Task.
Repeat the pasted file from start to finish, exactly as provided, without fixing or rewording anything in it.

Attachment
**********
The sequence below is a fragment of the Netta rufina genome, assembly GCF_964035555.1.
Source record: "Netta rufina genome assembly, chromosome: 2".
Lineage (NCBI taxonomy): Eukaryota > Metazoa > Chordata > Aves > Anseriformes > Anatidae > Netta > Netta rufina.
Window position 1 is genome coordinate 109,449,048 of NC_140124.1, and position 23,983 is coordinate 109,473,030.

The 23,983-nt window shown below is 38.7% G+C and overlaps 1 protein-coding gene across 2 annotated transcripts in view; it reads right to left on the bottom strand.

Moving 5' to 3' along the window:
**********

The sequence below is a fragment of the Netta rufina genome, assembly GCF_964035555.1.
Source record: "Netta rufina genome assembly, chromosome: 2".
Lineage (NCBI taxonomy): Eukaryota > Metazoa > Chordata > Aves > Anseriformes > Anatidae > Netta > Netta rufina.
Window position 1 is genome coordinate 109,449,048 of NC_140124.1, and position 23,983 is coordinate 109,473,030.

The 23,983-nt window shown below is 38.7% G+C and overlaps 1 protein-coding gene across 2 annotated transcripts in view; it reads right to left on the bottom strand.

Moving 5' to 3' along the window: